Tag Archives | Artificial Intelligence

Google’s Self-Driving Cars Are On California Roads (Now!)

While it’s entirely possible that Google’s AI cars are actually better driven than many of the human-controlled vehicles they are sharing the roads with, I’m kind of glad I’m not in California! John Markoff reports on the latest scariness from Google for the New York Times:

MOUNTAIN VIEW, Calif. — Anyone driving the twists of Highway 1 between San Francisco and Los Angeles recently may have glimpsed a Toyota Prius with a curious funnel-like cylinder on the roof. Harder to notice was that the person at the wheel was not actually driving.

The car is a project of Google, which has been working in secret but in plain view on vehicles that can drive themselves, using artificial-intelligence software that can sense anything near the car and mimic the decisions made by a human driver…

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A Machine That Teaches Itself

DARPA and Google seemed to be joined at the hip these days… From the New York Times:

Give a computer a task that can be crisply defined — win at chess, predict the weather — and the machine bests humans nearly every time. Yet when problems are nuanced or ambiguous, or require combining varied sources of information, computers are no match for human intelligence.

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Browse the NELL Knowledge Base

Few challenges in computing loom larger than unraveling semantics, understanding the meaning of language. One reason is that the meaning of words and phrases hinges not only on their context, but also on background knowledge that humans learn over years, day after day.

Since the start of the year, a team of researchers at Carnegie Mellon University, supported by grants from the Defense Advanced Research Projects Agency and Google, and tapping into a research supercomputing cluster provided by Yahoo, has been fine-tuning a computer system that is trying to master semantics by learning more like a human.

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Robots Have Been Taught How to Deceive

DecepticonsThere’s just not something right about this. Duncan Geere writes in Wired UK:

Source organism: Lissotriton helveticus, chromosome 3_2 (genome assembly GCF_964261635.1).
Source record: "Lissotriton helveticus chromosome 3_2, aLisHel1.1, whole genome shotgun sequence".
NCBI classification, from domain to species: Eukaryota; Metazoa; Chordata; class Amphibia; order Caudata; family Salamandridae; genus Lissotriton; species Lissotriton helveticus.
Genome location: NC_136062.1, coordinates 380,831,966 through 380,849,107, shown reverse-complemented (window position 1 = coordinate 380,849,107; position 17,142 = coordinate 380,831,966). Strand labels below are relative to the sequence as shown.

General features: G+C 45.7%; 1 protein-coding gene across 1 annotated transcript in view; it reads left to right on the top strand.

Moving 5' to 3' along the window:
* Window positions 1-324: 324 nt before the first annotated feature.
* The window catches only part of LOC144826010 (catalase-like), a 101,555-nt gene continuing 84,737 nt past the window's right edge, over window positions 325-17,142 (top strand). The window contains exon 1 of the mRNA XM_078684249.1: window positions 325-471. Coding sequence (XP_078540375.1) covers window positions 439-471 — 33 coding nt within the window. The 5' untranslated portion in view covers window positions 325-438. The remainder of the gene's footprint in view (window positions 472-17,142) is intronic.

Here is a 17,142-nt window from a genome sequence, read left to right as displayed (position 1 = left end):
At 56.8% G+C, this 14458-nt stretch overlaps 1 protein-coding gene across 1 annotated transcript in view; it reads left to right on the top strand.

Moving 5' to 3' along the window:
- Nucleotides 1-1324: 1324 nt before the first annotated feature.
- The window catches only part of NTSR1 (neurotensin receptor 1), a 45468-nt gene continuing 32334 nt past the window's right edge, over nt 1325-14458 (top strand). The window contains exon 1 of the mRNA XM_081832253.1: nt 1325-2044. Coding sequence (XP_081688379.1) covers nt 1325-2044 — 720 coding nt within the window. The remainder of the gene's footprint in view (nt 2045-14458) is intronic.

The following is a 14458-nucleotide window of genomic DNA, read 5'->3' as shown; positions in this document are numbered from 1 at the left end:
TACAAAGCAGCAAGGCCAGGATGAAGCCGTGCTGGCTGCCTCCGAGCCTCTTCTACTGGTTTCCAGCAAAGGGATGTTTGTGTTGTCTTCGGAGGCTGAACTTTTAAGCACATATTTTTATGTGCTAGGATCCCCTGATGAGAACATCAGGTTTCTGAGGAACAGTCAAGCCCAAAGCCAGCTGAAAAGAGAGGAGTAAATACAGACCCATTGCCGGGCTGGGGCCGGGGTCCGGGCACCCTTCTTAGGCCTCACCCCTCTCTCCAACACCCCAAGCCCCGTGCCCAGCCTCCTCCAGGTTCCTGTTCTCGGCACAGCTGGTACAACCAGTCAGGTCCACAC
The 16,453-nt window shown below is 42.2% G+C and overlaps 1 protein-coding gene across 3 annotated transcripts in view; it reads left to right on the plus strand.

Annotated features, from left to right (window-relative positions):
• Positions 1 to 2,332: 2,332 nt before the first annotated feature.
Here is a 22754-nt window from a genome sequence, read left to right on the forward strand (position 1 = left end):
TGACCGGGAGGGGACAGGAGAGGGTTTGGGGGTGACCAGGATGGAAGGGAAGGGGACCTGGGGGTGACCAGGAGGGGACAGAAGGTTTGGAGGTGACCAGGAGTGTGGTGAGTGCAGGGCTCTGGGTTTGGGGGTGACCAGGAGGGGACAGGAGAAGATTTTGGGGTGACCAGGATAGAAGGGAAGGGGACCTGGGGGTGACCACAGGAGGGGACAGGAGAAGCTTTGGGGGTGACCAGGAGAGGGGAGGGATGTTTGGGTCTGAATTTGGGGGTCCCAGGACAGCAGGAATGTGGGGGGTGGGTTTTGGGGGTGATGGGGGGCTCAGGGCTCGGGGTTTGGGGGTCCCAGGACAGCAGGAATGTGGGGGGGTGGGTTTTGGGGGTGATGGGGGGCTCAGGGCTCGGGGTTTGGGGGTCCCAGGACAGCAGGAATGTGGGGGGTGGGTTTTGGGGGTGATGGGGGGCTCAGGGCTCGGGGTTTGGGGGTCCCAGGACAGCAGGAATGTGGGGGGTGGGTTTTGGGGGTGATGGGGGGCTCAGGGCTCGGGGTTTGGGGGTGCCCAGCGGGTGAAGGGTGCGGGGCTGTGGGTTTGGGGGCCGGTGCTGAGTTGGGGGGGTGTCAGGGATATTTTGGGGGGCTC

Researchers at the Georgia Institute of Technology may have made a terrible, terrible mistake: They’ve taught robots how to deceive.

It probably seemed like a good idea at the time. Military robots capable of deception could trick battlefield foes who aren’t expecting their adversaries to be as smart as a real soldier might be, for instance. But when machines rise up against humans and the robot apocalypse arrives, we’re all going to be wishing that Ronald Arkin and Alan Wagner had kept their ideas to themselves.

The pair detailed how they managed it in a paper published in the International Journal of Social Robotics. Two robots — one black and one red — were taught to play hide and seek. The black, hider, robot chose from three different hiding places, and the red, seeker, robot had to find him using clues left by knocked-over colored markers positioned along the paths to the hiding places.

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Korean Artist Imagines a Tomorrow of Sentient Machines

Arthur C. Clarke’s 2010: Odyssey Two predicted this was the year when humanity would make contact with an alien intelligence. But if you’ve seen the work of U-Ram Choe, you know the shocking truth: They’re already here.

The brainchild of the South Korean sculptor, “New Urban Species” is an art show disguised as a natural history exhibit from the future, and it’s one of the most engaging displays on tour this year.